Clamping voltage on surge protector?



You've got your figures wrong. 2.6 times rated capacity = 33.8A, not 260A could low for 10s before the fuse blows.

Its quota of 240 Joules probably leaves it looking brand spanking new, but with the operating LED off. 5 times that might leave it brown or melted a little, but I doubt it would burst into flames.

I've stated three times before in this thread that I've seen a surge protector get L1-L2 across it. It was deformed, but did not catch fire or emit significant smoke before the 32A circuit breaker tripped.
Also, a loss of neutral would cause 415V? Explain! That is the absolute worst case scenario with completely imbalanced phases.
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On Wednesday, 26 February 2014 21:10:33 UTC, Uncle Peter wrote:
tarts to fail by dropping in resistance. If it is protected by a 13A fuse, then a current of 260A could flow for 10s before the fuse blows. At 240V it will have let through an energy of about 81000 Joules. The Micromark pr otector claims to be able to absorb up to 240Joules. So where do the other 80760 Joules go?

60A could low for 10s before the fuse blows.

Oops! Sorry about that. I mistyped the current, but the result is correct .
13 * 2.6 * 240 * 10 = 81120 Joules

worst case scenario with completely imbalanced phases.

Yes. It is perfectly possible under fault conditions.
John
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How? Neutral is only required to stabilise uneven phases, and is often a thinner conductor.
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On Thursday, 27 February 2014 00:17:24 UTC, Uncle Peter wrote:


Incoming neutral goes open circuit. If one phase happens to be heavily loaded and the other two very lightly loaded then the voltage on those approaches 415V.
Or, of course, the example you already gave of incorrect wiring.
John
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replying to Uncle Peter , westom wrote:

via a stake at the premises or the substation.
Those assumptions about how electricity works are incorrect. Electricity is never same on both ends of a wire. How different. Again, every answer must always include numbers.
To demonstrate. Connect a 200 watt transmitter to a long wire antenna. Touch one part of that antenna to feel no voltage. Touch another part to be shocked by over 100 volts. How does zero volts and 100 volts both exist at different points of the same wire? That is how electricity works.
For same reasons, safety ground wire in a receptacle is not earth ground. Another critically important number exists due to how electricity works. "Less than 10 feet". If a surge does not make a connection low impedance (ie 'no sharp wire bends') to earth, then the connection is compromised.
For effective protection, a surge is connected low impedance (ie 'less than 10 feet') to single point earth ground. That power strip protector (what should be obvious) has no earth ground. And does not even claim to protect from destructive surges. A protector is only as effective as its earth ground.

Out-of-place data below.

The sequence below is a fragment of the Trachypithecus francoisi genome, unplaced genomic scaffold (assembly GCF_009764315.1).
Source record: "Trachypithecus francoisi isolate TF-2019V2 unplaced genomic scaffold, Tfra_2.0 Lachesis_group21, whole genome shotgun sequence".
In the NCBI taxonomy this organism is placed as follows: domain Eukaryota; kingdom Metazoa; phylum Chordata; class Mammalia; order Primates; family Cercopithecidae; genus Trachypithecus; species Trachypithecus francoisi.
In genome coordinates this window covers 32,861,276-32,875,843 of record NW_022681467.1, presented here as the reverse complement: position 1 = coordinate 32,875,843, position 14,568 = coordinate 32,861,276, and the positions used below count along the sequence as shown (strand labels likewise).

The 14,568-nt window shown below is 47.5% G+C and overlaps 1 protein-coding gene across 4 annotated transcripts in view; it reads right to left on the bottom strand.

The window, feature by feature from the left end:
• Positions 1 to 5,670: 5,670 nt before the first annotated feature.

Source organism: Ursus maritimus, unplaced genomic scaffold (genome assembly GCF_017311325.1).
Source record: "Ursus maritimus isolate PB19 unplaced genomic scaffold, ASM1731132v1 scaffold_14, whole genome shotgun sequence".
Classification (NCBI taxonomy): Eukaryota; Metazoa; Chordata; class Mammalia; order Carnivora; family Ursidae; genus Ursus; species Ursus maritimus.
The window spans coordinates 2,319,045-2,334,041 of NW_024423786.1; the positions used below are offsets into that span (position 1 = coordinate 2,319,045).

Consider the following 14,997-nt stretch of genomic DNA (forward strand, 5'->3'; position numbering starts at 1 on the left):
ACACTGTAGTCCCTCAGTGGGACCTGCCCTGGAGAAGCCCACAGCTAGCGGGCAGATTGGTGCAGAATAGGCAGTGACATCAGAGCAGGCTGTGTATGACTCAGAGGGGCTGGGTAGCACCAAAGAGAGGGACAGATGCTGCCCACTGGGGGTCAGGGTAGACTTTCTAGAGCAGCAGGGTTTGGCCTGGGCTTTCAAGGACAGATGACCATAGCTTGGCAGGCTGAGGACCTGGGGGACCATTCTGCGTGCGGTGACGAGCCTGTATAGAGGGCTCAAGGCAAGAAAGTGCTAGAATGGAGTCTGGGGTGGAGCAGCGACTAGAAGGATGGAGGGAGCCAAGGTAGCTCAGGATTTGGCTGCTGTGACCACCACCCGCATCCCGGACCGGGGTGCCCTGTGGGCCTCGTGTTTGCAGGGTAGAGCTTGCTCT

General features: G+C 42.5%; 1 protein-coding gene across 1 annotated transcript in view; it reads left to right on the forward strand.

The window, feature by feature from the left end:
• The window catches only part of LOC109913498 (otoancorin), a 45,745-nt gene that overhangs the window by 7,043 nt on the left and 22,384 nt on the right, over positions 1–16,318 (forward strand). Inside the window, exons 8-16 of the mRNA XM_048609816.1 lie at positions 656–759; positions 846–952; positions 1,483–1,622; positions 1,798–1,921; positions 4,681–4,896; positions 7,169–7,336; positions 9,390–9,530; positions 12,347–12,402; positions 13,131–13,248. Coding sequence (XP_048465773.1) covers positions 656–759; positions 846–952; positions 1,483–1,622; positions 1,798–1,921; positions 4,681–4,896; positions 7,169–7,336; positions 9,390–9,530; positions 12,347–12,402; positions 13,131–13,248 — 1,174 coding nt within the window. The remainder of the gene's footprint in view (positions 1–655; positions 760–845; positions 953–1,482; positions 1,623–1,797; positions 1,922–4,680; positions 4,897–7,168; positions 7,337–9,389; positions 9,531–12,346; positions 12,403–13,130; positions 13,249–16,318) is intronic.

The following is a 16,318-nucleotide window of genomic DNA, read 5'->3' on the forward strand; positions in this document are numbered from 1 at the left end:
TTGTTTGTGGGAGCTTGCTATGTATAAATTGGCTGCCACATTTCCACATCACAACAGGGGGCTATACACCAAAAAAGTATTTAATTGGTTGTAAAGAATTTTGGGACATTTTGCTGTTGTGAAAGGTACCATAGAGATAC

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westom wrote:

    I have seen 10KV standing waves on 415V lines. The results are very destructive.
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Sounds interesting. What was the source of the 10kV?
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Uncle Peter wrote:

    Reflections on the transmission lines which just happened to have the correct length for the results to be additive. It's a very common effect on Radar transmitter systems, fortunately rare on 50Hz systems. Took a bit of head scratching to realise what the problem was and look for it.
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I guess the wavelength of 50Hz electricity is exceedingly long (I make it about 6000km), so not likely to cause a standing wave. However a SATA3 cable I believe operates at 3GHz, which has a wavelength of 10cm if my calculations are correct. I wonder if they have to consider reflections causing interference?
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Uncle Peter wrote:

    The termination impedance is critical. Early PC 100MHz+ boards found reflections to be a problem and there was a bit of a learning curve.
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Ah, like with the old coax ethernet and SCSI systems.
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I guess the one I've got is only designed to (and it does say things like that on the packet) protect against little surges from motors, arc welders, etc on the same or a nearby circuit. Or perhaps a little spike on the power lines from a fucked up switch over by the electricity board.
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You over-estimate the conductance of protective earthing and under-estimate the strength of the current in a lightning bolt.
It's quite a 'neat trick' to get earth resistance down to a tenth of an ohm (even the pile of 'copper mongery' buried in the foundations of a large telephone exchange may not approach such a laudibly low resistance figure of merit).
The current in a ground seeking lightning bolt can easily be 50,000 amperes or more with rise times measured in nano to micro seconds. If the local exchange building recieves a direct hit by a modest strength lightning bolt of 50,000 amperes, the exchange earth potential will be raised by 5KV with an earthing resistance of just 0.1 ohms (and this ignores the effect of inductance in the earth cable runs to the exchange earth bonding point which will likely raise this by another order of magnitude or so).
Such a strike at (or even just very close to[1]) the exchange will send kilvolt pulses along every telephone line as a 'common mode' surge. This isn't normally a problem for most line powered telephones but can wreak havoc with any equipment that relies upon an external mains connected PSU.
[1] A close ground strike is anything within about a hundred metres. This will raise the local earth potential by several thousand volts varying not only according to the strength of the lightning bolt itself but also according to the nature of topsoil and underlying bedrock.
This also applies to direct/close strikes at the customer end of such galvanically connected lines (telephone and Public Supply Utilites). You can turn the whole house into a faraday cage but the benefit is easily negated by the need to have a galvanic connection to external remote services such as phone lines and mains electricity supply.